the fiery-faced matron repelled these engaging advances, as
proceeding from a hostile and dangerous power, who could have no
business there, unless it were to deprive her of a customer, or
suggest what became of the self-consuming tea and sugar, and other
general trifles. That would have been agreeable. The bashful,
winning, glorious curiosity, with which little Ruth, when fiery-face
was gone, peeped into the books and nick-nacks that were lying
about, and had a particular interest in some delicate paper-matches
on the chimney-piece; wondering who could have made them. That
would have been worth seeing. The faltering hand with which she
tied those flowers together; with which, almost blushing at her own
fair self as imaged in the glass, she arranged them in her breast,
and looking at them with her head aside, now half resolved to take
them out again, now half resolved to leave them where they were.
That would have been delightful!
John seemed to think it all delightful; for coming in with Tom to
tea, he took his seat beside her like a man enchanted. And when the
tea-service had been removed, and Tom, sitting down at the piano,
became absorbed in some of his old organ tunes, he was still beside
her at the open window, looking out upon the twilight.
There is little enough to see in Furnival's Inn. It is a shady,
quiet place, echoing to the footsteps of the stragglers who have
business there; and rather monotonous and gloomy on summer
evenings. What gave it such a charm to them, that they remained at
the window as unconscious of the flight of time as Tom himself, the
dreamer, while the melodies which had so often soothed his spirit
were hovering again about him! What power infused into the fading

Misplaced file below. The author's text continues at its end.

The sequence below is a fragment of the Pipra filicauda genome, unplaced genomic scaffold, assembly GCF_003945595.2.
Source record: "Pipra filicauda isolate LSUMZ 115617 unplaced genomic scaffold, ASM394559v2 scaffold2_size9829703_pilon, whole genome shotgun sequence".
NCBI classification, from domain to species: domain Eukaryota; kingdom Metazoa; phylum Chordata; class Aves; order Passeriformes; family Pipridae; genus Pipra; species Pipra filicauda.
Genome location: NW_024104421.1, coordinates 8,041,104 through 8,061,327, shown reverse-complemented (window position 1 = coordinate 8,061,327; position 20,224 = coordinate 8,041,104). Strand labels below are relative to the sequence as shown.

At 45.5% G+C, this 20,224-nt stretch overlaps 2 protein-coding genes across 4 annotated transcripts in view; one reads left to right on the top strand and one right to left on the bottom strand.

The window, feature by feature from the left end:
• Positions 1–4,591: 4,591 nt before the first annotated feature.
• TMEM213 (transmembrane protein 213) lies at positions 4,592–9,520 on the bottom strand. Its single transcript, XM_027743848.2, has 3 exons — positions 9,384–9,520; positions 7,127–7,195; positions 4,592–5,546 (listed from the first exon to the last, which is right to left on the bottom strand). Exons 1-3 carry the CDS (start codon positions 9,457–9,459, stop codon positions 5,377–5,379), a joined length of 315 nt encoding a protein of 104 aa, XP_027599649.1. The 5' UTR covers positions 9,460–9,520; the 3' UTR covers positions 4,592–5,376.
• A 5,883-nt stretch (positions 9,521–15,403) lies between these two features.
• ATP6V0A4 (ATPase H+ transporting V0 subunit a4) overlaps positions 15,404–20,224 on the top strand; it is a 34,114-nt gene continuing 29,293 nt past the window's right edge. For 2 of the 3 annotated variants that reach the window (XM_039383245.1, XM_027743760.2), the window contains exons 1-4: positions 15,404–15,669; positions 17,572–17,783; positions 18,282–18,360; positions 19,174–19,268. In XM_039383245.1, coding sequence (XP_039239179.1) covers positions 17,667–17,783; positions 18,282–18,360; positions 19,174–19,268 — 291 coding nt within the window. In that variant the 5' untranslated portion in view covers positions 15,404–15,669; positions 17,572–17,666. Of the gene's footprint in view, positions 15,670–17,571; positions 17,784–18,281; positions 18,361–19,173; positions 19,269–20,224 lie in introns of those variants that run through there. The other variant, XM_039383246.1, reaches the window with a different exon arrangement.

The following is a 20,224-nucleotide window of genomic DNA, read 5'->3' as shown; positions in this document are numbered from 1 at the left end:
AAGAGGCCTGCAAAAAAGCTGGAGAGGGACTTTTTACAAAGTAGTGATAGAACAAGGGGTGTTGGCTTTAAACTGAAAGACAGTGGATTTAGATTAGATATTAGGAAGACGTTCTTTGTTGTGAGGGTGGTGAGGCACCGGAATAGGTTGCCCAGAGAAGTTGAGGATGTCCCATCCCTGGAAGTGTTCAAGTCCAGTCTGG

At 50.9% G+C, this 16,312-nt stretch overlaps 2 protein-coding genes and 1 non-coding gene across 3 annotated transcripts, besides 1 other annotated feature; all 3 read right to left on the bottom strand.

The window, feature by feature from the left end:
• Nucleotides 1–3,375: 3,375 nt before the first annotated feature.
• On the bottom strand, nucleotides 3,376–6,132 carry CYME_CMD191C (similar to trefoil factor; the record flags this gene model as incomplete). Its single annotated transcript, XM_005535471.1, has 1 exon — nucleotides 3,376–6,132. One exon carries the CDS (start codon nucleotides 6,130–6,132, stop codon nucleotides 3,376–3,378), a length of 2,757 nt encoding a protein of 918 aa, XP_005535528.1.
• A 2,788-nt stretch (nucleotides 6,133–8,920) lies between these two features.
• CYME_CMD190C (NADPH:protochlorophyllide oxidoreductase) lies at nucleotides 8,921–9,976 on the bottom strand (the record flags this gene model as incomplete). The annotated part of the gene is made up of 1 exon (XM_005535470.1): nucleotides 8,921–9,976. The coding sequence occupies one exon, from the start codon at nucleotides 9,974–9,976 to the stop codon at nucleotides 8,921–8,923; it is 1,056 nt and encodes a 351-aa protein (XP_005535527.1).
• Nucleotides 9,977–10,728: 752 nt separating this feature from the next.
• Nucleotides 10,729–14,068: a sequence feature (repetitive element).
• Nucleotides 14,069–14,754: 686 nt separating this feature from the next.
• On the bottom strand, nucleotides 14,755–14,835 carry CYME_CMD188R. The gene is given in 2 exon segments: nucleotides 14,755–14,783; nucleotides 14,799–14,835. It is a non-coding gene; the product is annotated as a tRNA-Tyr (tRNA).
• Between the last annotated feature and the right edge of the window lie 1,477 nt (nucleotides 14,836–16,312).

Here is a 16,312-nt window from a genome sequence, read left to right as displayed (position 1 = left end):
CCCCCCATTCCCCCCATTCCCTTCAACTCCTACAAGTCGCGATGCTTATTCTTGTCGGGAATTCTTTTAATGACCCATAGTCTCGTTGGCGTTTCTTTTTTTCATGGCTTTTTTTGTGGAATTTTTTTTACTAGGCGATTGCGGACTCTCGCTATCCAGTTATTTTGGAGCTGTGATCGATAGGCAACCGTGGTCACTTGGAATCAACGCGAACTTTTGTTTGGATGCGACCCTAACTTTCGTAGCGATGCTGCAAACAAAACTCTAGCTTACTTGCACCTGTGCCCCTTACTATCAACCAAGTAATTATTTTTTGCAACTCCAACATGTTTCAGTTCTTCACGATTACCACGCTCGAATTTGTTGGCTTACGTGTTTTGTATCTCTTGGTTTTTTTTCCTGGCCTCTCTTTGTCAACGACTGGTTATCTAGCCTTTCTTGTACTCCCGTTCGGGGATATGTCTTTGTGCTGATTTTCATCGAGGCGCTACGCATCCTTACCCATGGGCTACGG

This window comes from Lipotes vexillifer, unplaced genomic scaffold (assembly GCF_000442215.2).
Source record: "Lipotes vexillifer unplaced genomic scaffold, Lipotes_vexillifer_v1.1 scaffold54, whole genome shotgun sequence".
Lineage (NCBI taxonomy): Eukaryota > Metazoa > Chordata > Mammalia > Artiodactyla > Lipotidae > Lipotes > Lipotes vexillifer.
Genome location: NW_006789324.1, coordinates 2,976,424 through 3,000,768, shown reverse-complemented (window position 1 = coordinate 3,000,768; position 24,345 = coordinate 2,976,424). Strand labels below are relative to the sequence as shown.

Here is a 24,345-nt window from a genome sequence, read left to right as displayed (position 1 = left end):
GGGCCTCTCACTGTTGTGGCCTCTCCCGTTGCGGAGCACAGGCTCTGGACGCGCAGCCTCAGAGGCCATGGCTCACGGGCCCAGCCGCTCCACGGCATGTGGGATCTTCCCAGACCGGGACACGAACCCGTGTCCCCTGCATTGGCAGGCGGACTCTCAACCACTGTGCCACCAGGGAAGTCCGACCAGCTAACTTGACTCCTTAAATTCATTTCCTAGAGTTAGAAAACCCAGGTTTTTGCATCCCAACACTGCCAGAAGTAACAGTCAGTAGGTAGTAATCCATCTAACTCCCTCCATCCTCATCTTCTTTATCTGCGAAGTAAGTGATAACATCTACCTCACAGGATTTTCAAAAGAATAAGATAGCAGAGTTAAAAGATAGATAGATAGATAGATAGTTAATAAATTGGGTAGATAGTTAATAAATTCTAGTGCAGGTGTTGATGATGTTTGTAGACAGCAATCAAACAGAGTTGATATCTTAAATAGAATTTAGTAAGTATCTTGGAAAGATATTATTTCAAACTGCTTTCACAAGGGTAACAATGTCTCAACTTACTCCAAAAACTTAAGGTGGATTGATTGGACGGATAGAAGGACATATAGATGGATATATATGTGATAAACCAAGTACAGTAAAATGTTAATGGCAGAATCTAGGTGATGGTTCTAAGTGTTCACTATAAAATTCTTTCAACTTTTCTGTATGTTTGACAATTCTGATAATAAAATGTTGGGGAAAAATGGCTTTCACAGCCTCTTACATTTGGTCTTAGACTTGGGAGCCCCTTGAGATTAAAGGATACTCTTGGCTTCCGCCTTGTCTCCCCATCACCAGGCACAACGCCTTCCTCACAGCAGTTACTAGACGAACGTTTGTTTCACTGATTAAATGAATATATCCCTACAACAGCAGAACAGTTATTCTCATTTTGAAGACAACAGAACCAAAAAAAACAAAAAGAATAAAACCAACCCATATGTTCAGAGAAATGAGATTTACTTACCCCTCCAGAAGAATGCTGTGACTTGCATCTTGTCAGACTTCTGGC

light, the gathering darkness; the stars that here and there
appeared; the evening air, the City's hum and stir, the very chiming
of the old church clocks; such exquisite enthrallment, that the
divinest regions of the earth spread out before their eyes could not
have held them captive in a stronger chain?
The shadows deepened, deepened, and the room became quite dark.
Still Tom's fingers wandered over the keys of the piano, and still
the window had its pair of tenants. At length, her hand upon his
shoulder, and her breath upon his forehead, roused Tom from his
'Dear me!' he cried, desisting with a start. 'I am afraid I have
been very inconsiderate and unpolite.'
Tom little thought how much consideration and politeness he had
'Sing something to us, my dear,' said Tom. 'let us hear your voice.
John Westlock added his entreaties with such earnestness that a
flinty heart alone could have resisted them. Hers was not a flinty
heart. Oh, dear no! Quite another thing.
So down she sat, and in a pleasant voice began to sing the ballads
Tom loved well. Old rhyming stories, with here and there a pause
for a few simple chords, such as a harper might have sounded in the
ancient time while looking upward for the current of some half-
remembered legend; words of old poets, wedded to such measures that
the strain of music might have been the poet's breath, giving
utterance and expression to his thoughts; and now a melody so joyous
and light-hearted, that the singer seemed incapable of sadness,
until in her inconstancy (oh wicked little singer!) she relapsed,
and broke the listeners' hearts again; these were the simple means
she used to please them. And that these simple means prevailed, and
she DID please them, let the still darkened chamber, and its long-
deferred illumination witness.
The candles came at last, and it was time for moving homeward.